More specifically, wonders Edward Luttwak, would it matter? I’m skeptical.
His conversion … was a crime in Muslim eyes; it is “irtidad” or “ridda,” usually translated from the Arabic as “apostasy,” but with connotations of rebellion and treason. Indeed, it is the worst of all crimes that a Muslim can commit, worse than murder (which the victim’s family may choose to forgive)…
At the very least, that would complicate the security planning of state visits by President Obama to Muslim countries, because the very act of protecting him would be sinful for Islamic security guards. More broadly, most citizens of the Islamic world would be horrified by the fact of Senator Obama’s conversion to Christianity once it became widely known — as it would, no doubt, should he win the White House. This would compromise the ability of governments in Muslim nations to cooperate with the United States in the fight against terrorism, as well as American efforts to export democracy and human rights abroad.
That an Obama presidency would cause such complications in our dealings with the Islamic world is not likely to be a major factor with American voters, and the implication is not that it should be. But of all the well-meaning desires projected on Senator Obama, the hope that he would decisively improve relations with the world’s Muslims is the least realistic.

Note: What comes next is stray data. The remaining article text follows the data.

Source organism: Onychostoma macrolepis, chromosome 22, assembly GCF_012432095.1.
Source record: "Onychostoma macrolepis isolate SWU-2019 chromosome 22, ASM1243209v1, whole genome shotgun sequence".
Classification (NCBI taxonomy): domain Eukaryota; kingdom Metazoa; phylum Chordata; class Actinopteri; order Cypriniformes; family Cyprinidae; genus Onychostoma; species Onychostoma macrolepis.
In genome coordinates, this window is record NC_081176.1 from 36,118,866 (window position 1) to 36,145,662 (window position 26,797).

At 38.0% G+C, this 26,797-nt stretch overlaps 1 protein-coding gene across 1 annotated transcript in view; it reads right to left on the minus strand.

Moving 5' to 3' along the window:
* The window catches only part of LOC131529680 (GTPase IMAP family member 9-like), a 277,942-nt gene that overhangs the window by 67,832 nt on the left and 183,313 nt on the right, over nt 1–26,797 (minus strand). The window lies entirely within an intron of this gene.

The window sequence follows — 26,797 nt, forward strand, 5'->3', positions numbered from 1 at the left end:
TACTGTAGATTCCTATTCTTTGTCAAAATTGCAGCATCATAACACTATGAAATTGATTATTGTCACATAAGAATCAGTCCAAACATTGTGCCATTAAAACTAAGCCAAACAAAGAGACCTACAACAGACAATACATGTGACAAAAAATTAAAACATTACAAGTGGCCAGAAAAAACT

If it’s jihadi assassination attempts he’s worried about, I’d guess that Islamist antipathy towards the U.S. president is already pretty well maxed out. If it’s diplomatic difficulties he fears, remember that our Wahhabist friends in the Kingdom have a curious ability to lay aside their many, many prejudices in the interests of advancing their foreign policy agenda. They deal with Condi Rice despite the fact that she bears the dreaded XX chromosome of shame and they hosted Henry Kissinger when he was SoS despite his, ahem, ape/pig heritage. Also, the fact of Obama’s conversion is already “widely known” within the United States, at least, and he’s suffered no adverse consequences for it from Muslims as far as I know. Granted, American Muslims may be more tolerant than their Middle Eastern counterparts, but if it’s in the Koran you’d expect at least some opposition to him here on apostate grounds. Instead, the LA Times finds Palestinians cheering him on, secure in the belief that his pro-Zionist rhetoric is nothing more than an election year pander. To the extent that his apostasy matters at all abroad, I wonder if it might not play the same way — that he’s secretly still on the team and just telling the infidels what they need to hear to vote for him.
Exit quotation: I agree with Pipes. “On the positive side, were Obama prominently charged with apostasy, that would uniquely raise the issue of a Muslim’s right to change religion, taking a topic on the perpetual back-burner and placing it front and center, perhaps to the great future benefit of those Muslims who seek to declare themselves atheists or to convert to another religion.” Not to mention making it safe for the left to take full umbrage at this sort of fascism without worrying that they’re playing into the wingnuts’ hands.
Update: Headlines comments imported.